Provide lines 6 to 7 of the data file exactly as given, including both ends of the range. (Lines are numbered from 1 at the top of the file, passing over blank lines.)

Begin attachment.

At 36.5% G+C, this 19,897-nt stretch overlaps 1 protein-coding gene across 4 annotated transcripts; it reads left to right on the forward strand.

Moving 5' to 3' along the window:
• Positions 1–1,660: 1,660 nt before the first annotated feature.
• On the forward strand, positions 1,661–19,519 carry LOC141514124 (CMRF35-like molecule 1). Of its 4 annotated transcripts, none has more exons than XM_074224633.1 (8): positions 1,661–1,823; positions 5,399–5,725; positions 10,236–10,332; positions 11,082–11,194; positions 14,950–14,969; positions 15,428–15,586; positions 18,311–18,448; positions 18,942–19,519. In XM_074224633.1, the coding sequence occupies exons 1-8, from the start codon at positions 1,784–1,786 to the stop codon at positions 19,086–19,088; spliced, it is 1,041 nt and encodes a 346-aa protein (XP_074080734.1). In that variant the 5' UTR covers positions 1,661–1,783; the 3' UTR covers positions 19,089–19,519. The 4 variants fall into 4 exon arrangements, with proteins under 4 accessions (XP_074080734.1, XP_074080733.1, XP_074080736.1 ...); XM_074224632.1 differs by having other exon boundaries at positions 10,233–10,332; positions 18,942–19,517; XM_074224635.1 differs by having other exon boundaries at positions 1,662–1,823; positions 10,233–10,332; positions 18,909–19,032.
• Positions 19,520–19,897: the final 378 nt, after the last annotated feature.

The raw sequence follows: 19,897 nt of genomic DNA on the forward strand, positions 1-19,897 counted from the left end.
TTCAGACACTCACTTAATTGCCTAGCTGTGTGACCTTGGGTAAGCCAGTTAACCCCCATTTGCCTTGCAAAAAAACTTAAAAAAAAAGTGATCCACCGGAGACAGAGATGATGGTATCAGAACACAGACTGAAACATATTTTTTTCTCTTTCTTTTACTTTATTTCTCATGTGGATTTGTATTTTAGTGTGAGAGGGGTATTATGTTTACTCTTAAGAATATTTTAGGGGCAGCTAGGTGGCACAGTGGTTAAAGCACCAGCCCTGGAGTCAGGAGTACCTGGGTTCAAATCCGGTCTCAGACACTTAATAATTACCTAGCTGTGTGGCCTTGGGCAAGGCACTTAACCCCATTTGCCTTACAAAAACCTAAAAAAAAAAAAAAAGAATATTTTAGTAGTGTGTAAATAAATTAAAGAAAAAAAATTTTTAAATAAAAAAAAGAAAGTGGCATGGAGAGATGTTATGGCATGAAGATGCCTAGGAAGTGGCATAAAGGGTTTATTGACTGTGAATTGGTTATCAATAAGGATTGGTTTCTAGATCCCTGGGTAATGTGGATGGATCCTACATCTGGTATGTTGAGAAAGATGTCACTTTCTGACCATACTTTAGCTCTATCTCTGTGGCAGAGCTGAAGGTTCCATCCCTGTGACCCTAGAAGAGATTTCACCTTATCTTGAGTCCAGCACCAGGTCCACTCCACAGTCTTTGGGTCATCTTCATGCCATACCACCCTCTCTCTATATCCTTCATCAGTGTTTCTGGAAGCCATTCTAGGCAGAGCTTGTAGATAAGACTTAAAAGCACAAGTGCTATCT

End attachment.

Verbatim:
The raw sequence follows: 19,897 nt of genomic DNA on the forward strand, positions 1-19,897 counted from the left end.
TTCAGACACTCACTTAATTGCCTAGCTGTGTGACCTTGGGTAAGCCAGTTAACCCCCATTTGCCTTGCAAAAAAACTTAAAAAAAAAGTGATCCACCGGAGACAGAGATGATGGTATCAGAACACAGACTGAAACATATTTTTTTCTCTTTCTTTTACTTTATTTCTCATGTGGATTTGTATTTTAGTGTGAGAGGGGTATTATGTTTACTCTTAAGAATATTTTAGGGGCAGCTAGGTGGCACAGTGGTTAAAGCACCAGCCCTGGAGTCAGGAGTACCTGGGTTCAAATCCGGTCTCAGACACTTAATAATTACCTAGCTGTGTGGCCTTGGGCAAGGCACTTAACCCCATTTGCCTTACAAAAACCTAAAAAAAAAAAAAAAGAATATTTTAGTAGTGTGTAAATAAATTAAAGAAAAAAAATTTTTAAATAAAAAAAAGAAAGTGGCATGGAGAGATGTTATGGCATGAAGATGCCTAGGAAGTGGCATAAAGGGTTTATTGACTGTGAATTGGTTATCAATAAGGATTGGTTTCTAGATCCCTGGGTAATGTGGATGGATCCTACATCTGGTATGTTGAGAAAGATGTCACTTTCTGACCATACTTTAGCTCTATCTCTGTGGCAGAGCTGAAGGTTCCATCCCTGTGACCCTAGAAGAGATTTCACCTTATCTTGAGTCCAGCACCAGGTCCACTCCACAGTCTTTGGGTCATCTTCATGCCATACCACCCTCTCTCTATATCCTTCATCAGTGTTTCTGGAAGCCATTCTAGGCAGAGCTTGTAGATAAGACTTAAAAGCACAAGTGCTATCT